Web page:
also available at the Reserves Desk in Meyer Library. Any student
participating in any form of academic dishonesty will be subject to sanctions as
described in this policy. Plagiarism on your paper could earn you a
failing grade on the project and/or in the seminar.
DROPPING THE CLASS:
It is your responsibility
to understand the University’s procedure for dropping a class. If you stop
attending this class but do not follow proper procedure for dropping the class,
you will receive a failing grade and will also be financially obligated to pay
for the class. For information about dropping a class or withdrawing from the
university, contact the Office
of the Registrar at
CELL PHONES, PAGERS, ETC:
a member of the learning community, each student has a responsibility to other
students who are members of the community. When cell phones or pagers ring
and students respond in class or leave class to respond, it disrupts the class.
Therefore, the Office of the
Provost prohibits the use by students of cell phones, pagers, PDAs, or
similar communication devices during scheduled classes. All such devices
must be turned off or put in a silent (vibrate) mode and ordinarily should not
be taken out during class. Given the fact that these same communication
devices are an integral part of the University’s emergency notification system,
an exception to this policy would occur when numerous devices activate
simultaneously. When this occurs, students may consult their devices to
determine if a university emergency exists. If that is not the case, the
devices should be immediately returned to silent mode and put away. Other
exceptions to this policy may be granted at the discretion of the instructor.For example, Dr. Hickey will make allowances for a sick child or
immediate relative, pregnancy, and so forth. Discuss your situation with him.
RESPONSE SYLLABI STATEMENT:
Students who require assistance
during an emergency evacuation must discuss their needs with their professors
and Disability Services. If you have emergency medical information to share with
me, or if you need special arrangements in case the building must be evacuated,
please make an appointment with me as soon as possible.For additional information students should contact the
Office of Disability Services, 836-4192 (PSU 405), or Larry Combs, Interim Assistant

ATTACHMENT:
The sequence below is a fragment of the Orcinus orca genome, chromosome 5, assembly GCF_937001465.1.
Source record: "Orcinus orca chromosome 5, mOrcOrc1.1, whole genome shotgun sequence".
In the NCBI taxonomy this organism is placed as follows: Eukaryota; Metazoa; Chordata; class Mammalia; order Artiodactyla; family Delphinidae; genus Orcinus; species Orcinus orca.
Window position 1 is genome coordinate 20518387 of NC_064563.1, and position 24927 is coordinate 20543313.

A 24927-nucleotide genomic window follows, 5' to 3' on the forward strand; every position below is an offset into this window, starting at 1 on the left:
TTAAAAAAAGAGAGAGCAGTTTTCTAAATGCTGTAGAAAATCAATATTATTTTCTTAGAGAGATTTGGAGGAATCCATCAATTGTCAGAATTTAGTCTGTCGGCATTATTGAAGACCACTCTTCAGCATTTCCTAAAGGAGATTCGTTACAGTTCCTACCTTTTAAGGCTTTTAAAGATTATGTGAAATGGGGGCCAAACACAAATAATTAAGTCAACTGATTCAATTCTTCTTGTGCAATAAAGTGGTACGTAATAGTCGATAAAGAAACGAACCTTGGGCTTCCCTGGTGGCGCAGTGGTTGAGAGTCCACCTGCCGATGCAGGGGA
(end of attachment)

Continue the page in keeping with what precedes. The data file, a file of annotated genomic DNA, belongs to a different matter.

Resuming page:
Director of Public Safety and
information on MissouriStateUniversity’s Emergency
Response Plan, please refer to the following web site:
SHOWING PROPER RESPECT FOR OTHERS IN THE CLASSROOM:
Please do not
arrive late for class or leave class early. If you talk, annoy your
neighbors or engage in other disruptive activity during the lecture period, you
will be asked to leave. If one of your classmates engages in disruptive
activity, bring it to the attention of the instructor--do NOT wait until the end
of the semester. And, if you are too tired to stay awake in class, you
should be home in bed. Texting, playing on Facebook and such is always fine—but
do it out in the hall or at home.
What about cell phones, pagers and such? See comments above.
GRADUATE STUDENT DISCUSSION
From time to time, graduate students will
be expected to summarize readings and lead class discussion.The instructor will appoint discussion leaders. The graduate student
should prepare a short talk outlining the major points of the article and
distribute a short handout to students and the professor. A power-point
presentation is strongly encouraged.
Undergraduates are encouraged to ask penetrating questions!!!If a graduate student is assigned a presentation and does not show up or
delivers a substandard presentation, 5 points will be deducted from an
examination grade.Do not read the
class a paper or your notes.
BOOK REPORTS FROM GRADUATE STUDENTS:
graduate students will be required to write a book report on one of the
following titles. These books may be obtained through the MSU library, the
public library, Amazon.Com, Barnes & Nobles, ebay or any number of sources. As
obtaining a book might require some lead-time, and/or effort, obtain your book
as soon as possible.Book reports
are due on March 27, 2017. Students may choose among a variety of titles
including the following:
(1)James Brady, The
Marines of Autumn (New York, Thomas Dunne
Books, 2001). This novel is a riveting account about the experiences of several
US Marines during the Korean War.
(2)Peter Hessker, RiverTown: Two Years on the Yangtze.(New
Collins, 2001).Great (and at times
hilarious) account of the experiences of a peace corp volunteer's life in China.
(3)Kappa Senoh, A Boy
Called H:A Childhood in Wartime Japan (New
York:Kodansha International, 1999).The story of a child growing up in wartime
this book sold over 2 million copies in Japan.
(4)John F. Copper,
Dog's Daughter. Autobiographical novel
about the life of a Chinese woman and her journey from the horrors of
China's labor camps to
and the persecution she confronts from �politically correct� professors in an
Empire of the Sun (New York: Simon & Schuster, 1984). Autobiographical novel
of a spoiled English boy whose life of luxury in Shanghai comes to an abrupt halt when Japan declares
war on the UK
and places the British in internment camps. Be forewarned--I own the movie and
I've read the book and I am very familiar with the differences between the two.
(6)Laura Tyson Li,
Madame Chiang Kai-shek (New